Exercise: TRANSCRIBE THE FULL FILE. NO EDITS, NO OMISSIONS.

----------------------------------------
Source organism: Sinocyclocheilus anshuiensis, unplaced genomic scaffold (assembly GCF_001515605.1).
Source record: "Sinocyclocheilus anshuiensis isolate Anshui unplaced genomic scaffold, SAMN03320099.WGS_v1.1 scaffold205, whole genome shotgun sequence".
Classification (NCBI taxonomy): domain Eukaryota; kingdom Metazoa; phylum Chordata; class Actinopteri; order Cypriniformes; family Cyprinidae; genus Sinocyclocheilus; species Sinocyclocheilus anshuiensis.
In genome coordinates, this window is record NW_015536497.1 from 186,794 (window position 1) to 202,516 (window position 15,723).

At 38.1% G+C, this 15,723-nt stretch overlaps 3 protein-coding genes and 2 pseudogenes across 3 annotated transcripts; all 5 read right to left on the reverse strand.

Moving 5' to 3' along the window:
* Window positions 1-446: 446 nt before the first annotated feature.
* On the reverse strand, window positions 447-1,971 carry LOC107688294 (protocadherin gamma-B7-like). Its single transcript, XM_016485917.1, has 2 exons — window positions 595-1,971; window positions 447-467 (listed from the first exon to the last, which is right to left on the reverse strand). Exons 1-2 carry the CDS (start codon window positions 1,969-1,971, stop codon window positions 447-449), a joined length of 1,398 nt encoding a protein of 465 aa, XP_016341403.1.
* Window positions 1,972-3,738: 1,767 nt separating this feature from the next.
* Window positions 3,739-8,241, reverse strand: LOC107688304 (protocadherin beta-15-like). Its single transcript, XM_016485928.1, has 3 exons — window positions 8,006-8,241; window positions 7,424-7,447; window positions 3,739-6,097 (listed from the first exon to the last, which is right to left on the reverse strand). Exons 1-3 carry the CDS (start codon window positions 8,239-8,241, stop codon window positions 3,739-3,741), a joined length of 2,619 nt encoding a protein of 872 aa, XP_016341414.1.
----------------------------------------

Source organism: Sinocyclocheilus anshuiensis, unplaced genomic scaffold (assembly GCF_001515605.1).
Source record: "Sinocyclocheilus anshuiensis isolate Anshui unplaced genomic scaffold, SAMN03320099.WGS_v1.1 scaffold205, whole genome shotgun sequence".
Classification (NCBI taxonomy): domain Eukaryota; kingdom Metazoa; phylum Chordata; class Actinopteri; order Cypriniformes; family Cyprinidae; genus Sinocyclocheilus; species Sinocyclocheilus anshuiensis.
In genome coordinates, this window is record NW_015536497.1 from 186,794 (window position 1) to 202,516 (window position 15,723).

At 38.1% G+C, this 15,723-nt stretch overlaps 3 protein-coding genes and 2 pseudogenes across 3 annotated transcripts; all 5 read right to left on the reverse strand.

Moving 5' to 3' along the window:
* Window positions 1-446: 446 nt before the first annotated feature.
* On the reverse strand, window positions 447-1,971 carry LOC107688294 (protocadherin gamma-B7-like). Its single transcript, XM_016485917.1, has 2 exons — window positions 595-1,971; window positions 447-467 (listed from the first exon to the last, which is right to left on the reverse strand). Exons 1-2 carry the CDS (start codon window positions 1,969-1,971, stop codon window positions 447-449), a joined length of 1,398 nt encoding a protein of 465 aa, XP_016341403.1.
* Window positions 1,972-3,738: 1,767 nt separating this feature from the next.
* Window positions 3,739-8,241, reverse strand: LOC107688304 (protocadherin beta-15-like). Its single transcript, XM_016485928.1, has 3 exons — window positions 8,006-8,241; window positions 7,424-7,447; window positions 3,739-6,097 (listed from the first exon to the last, which is right to left on the reverse strand). Exons 1-3 carry the CDS (start codon window positions 8,239-8,241, stop codon window positions 3,739-3,741), a joined length of 2,619 nt encoding a protein of 872 aa, XP_016341414.1.